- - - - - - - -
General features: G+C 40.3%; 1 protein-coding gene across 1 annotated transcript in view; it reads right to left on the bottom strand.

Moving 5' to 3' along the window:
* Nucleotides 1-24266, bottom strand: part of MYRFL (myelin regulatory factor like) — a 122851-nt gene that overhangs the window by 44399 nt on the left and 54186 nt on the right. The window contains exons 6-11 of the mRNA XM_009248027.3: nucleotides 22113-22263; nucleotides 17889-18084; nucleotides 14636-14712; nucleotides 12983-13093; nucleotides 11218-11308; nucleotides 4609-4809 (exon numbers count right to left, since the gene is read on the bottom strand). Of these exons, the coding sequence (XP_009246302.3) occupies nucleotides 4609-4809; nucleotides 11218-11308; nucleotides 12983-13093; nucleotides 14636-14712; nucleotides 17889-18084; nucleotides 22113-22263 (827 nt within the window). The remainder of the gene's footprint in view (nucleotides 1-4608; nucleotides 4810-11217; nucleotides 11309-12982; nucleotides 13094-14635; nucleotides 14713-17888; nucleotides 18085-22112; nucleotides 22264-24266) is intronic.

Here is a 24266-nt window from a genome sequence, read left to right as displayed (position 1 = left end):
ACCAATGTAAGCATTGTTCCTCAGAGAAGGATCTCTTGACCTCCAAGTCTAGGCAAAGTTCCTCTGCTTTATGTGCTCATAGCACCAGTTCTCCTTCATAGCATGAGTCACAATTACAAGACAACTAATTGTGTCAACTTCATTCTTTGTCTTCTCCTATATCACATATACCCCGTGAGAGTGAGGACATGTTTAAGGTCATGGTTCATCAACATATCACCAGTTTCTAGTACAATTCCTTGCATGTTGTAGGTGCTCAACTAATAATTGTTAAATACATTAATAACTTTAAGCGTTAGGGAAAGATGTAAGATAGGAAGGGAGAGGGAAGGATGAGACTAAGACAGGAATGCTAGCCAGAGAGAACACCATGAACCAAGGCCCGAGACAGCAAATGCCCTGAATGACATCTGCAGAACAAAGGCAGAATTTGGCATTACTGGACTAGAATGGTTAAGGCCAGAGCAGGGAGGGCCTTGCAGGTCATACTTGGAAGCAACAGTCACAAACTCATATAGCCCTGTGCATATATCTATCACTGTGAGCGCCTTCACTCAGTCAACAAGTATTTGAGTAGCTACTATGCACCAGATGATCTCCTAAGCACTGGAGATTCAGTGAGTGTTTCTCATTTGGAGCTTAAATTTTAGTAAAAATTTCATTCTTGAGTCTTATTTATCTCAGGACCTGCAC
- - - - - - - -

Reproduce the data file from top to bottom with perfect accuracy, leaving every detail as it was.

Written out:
General features: G+C 40.3%; 1 protein-coding gene across 1 annotated transcript in view; it reads right to left on the bottom strand.

Moving 5' to 3' along the window:
* Nucleotides 1-24266, bottom strand: part of MYRFL (myelin regulatory factor like) — a 122851-nt gene that overhangs the window by 44399 nt on the left and 54186 nt on the right. The window contains exons 6-11 of the mRNA XM_009248027.3: nucleotides 22113-22263; nucleotides 17889-18084; nucleotides 14636-14712; nucleotides 12983-13093; nucleotides 11218-11308; nucleotides 4609-4809 (exon numbers count right to left, since the gene is read on the bottom strand). Of these exons, the coding sequence (XP_009246302.3) occupies nucleotides 4609-4809; nucleotides 11218-11308; nucleotides 12983-13093; nucleotides 14636-14712; nucleotides 17889-18084; nucleotides 22113-22263 (827 nt within the window). The remainder of the gene's footprint in view (nucleotides 1-4608; nucleotides 4810-11217; nucleotides 11309-12982; nucleotides 13094-14635; nucleotides 14713-17888; nucleotides 18085-22112; nucleotides 22264-24266) is intronic.

Here is a 24266-nt window from a genome sequence, read left to right as displayed (position 1 = left end):
ACCAATGTAAGCATTGTTCCTCAGAGAAGGATCTCTTGACCTCCAAGTCTAGGCAAAGTTCCTCTGCTTTATGTGCTCATAGCACCAGTTCTCCTTCATAGCATGAGTCACAATTACAAGACAACTAATTGTGTCAACTTCATTCTTTGTCTTCTCCTATATCACATATACCCCGTGAGAGTGAGGACATGTTTAAGGTCATGGTTCATCAACATATCACCAGTTTCTAGTACAATTCCTTGCATGTTGTAGGTGCTCAACTAATAATTGTTAAATACATTAATAACTTTAAGCGTTAGGGAAAGATGTAAGATAGGAAGGGAGAGGGAAGGATGAGACTAAGACAGGAATGCTAGCCAGAGAGAACACCATGAACCAAGGCCCGAGACAGCAAATGCCCTGAATGACATCTGCAGAACAAAGGCAGAATTTGGCATTACTGGACTAGAATGGTTAAGGCCAGAGCAGGGAGGGCCTTGCAGGTCATACTTGGAAGCAACAGTCACAAACTCATATAGCCCTGTGCATATATCTATCACTGTGAGCGCCTTCACTCAGTCAACAAGTATTTGAGTAGCTACTATGCACCAGATGATCTCCTAAGCACTGGAGATTCAGTGAGTGTTTCTCATTTGGAGCTTAAATTTTAGTAAAAATTTCATTCTTGAGTCTTATTTATCTCAGGACCTGCAC